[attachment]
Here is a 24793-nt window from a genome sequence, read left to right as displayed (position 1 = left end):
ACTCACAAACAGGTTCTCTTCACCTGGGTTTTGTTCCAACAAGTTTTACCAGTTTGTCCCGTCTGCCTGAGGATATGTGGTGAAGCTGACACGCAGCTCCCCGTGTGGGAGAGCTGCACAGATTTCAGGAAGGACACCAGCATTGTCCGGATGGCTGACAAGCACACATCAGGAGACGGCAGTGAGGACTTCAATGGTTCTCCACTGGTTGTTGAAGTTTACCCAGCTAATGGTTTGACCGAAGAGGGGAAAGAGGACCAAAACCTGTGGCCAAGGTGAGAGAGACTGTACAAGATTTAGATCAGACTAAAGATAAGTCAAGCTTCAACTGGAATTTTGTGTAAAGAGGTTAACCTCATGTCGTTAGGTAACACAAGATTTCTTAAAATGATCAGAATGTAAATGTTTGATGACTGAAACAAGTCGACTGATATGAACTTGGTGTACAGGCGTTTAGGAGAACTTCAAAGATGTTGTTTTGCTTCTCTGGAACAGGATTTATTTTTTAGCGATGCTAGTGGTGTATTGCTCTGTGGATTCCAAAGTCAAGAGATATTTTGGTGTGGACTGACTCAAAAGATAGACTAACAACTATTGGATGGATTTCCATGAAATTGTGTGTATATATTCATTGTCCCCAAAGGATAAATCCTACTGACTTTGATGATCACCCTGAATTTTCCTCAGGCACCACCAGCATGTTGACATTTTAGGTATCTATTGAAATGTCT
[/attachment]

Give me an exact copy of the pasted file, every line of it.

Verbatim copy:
Here is a 24793-nt window from a genome sequence, read left to right as displayed (position 1 = left end):
ACTCACAAACAGGTTCTCTTCACCTGGGTTTTGTTCCAACAAGTTTTACCAGTTTGTCCCGTCTGCCTGAGGATATGTGGTGAAGCTGACACGCAGCTCCCCGTGTGGGAGAGCTGCACAGATTTCAGGAAGGACACCAGCATTGTCCGGATGGCTGACAAGCACACATCAGGAGACGGCAGTGAGGACTTCAATGGTTCTCCACTGGTTGTTGAAGTTTACCCAGCTAATGGTTTGACCGAAGAGGGGAAAGAGGACCAAAACCTGTGGCCAAGGTGAGAGAGACTGTACAAGATTTAGATCAGACTAAAGATAAGTCAAGCTTCAACTGGAATTTTGTGTAAAGAGGTTAACCTCATGTCGTTAGGTAACACAAGATTTCTTAAAATGATCAGAATGTAAATGTTTGATGACTGAAACAAGTCGACTGATATGAACTTGGTGTACAGGCGTTTAGGAGAACTTCAAAGATGTTGTTTTGCTTCTCTGGAACAGGATTTATTTTTTAGCGATGCTAGTGGTGTATTGCTCTGTGGATTCCAAAGTCAAGAGATATTTTGGTGTGGACTGACTCAAAAGATAGACTAACAACTATTGGATGGATTTCCATGAAATTGTGTGTATATATTCATTGTCCCCAAAGGATAAATCCTACTGACTTTGATGATCACCCTGAATTTTCCTCAGGCACCACCAGCATGTTGACATTTTAGGTATCTATTGAAATGTCT